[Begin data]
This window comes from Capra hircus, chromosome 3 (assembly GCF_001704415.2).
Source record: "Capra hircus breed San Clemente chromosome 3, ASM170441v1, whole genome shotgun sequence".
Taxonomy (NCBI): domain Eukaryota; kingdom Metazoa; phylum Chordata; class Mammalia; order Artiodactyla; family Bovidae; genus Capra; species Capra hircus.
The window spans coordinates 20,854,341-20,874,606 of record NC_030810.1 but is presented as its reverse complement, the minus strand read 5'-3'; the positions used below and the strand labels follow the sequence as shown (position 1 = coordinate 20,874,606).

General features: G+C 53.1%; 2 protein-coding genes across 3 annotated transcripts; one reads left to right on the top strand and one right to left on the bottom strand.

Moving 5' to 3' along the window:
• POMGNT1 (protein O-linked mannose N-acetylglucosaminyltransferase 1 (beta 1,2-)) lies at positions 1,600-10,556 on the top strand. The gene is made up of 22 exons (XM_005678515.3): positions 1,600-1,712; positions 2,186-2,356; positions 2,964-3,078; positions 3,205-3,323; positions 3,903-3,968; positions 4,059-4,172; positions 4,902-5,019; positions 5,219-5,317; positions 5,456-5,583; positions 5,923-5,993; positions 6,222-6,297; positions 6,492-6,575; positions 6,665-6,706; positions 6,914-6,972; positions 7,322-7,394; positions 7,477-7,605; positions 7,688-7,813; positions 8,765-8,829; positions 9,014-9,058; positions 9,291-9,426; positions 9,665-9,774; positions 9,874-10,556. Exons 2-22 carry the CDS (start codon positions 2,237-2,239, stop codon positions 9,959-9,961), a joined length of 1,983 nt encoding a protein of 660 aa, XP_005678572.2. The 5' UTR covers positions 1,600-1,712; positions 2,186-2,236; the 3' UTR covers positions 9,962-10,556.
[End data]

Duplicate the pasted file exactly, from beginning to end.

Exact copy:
This window comes from Capra hircus, chromosome 3 (assembly GCF_001704415.2).
Source record: "Capra hircus breed San Clemente chromosome 3, ASM170441v1, whole genome shotgun sequence".
Taxonomy (NCBI): domain Eukaryota; kingdom Metazoa; phylum Chordata; class Mammalia; order Artiodactyla; family Bovidae; genus Capra; species Capra hircus.
The window spans coordinates 20,854,341-20,874,606 of record NC_030810.1 but is presented as its reverse complement, the minus strand read 5'-3'; the positions used below and the strand labels follow the sequence as shown (position 1 = coordinate 20,874,606).

General features: G+C 53.1%; 2 protein-coding genes across 3 annotated transcripts; one reads left to right on the top strand and one right to left on the bottom strand.

Moving 5' to 3' along the window:
• POMGNT1 (protein O-linked mannose N-acetylglucosaminyltransferase 1 (beta 1,2-)) lies at positions 1,600-10,556 on the top strand. The gene is made up of 22 exons (XM_005678515.3): positions 1,600-1,712; positions 2,186-2,356; positions 2,964-3,078; positions 3,205-3,323; positions 3,903-3,968; positions 4,059-4,172; positions 4,902-5,019; positions 5,219-5,317; positions 5,456-5,583; positions 5,923-5,993; positions 6,222-6,297; positions 6,492-6,575; positions 6,665-6,706; positions 6,914-6,972; positions 7,322-7,394; positions 7,477-7,605; positions 7,688-7,813; positions 8,765-8,829; positions 9,014-9,058; positions 9,291-9,426; positions 9,665-9,774; positions 9,874-10,556. Exons 2-22 carry the CDS (start codon positions 2,237-2,239, stop codon positions 9,959-9,961), a joined length of 1,983 nt encoding a protein of 660 aa, XP_005678572.2. The 5' UTR covers positions 1,600-1,712; positions 2,186-2,236; the 3' UTR covers positions 9,962-10,556.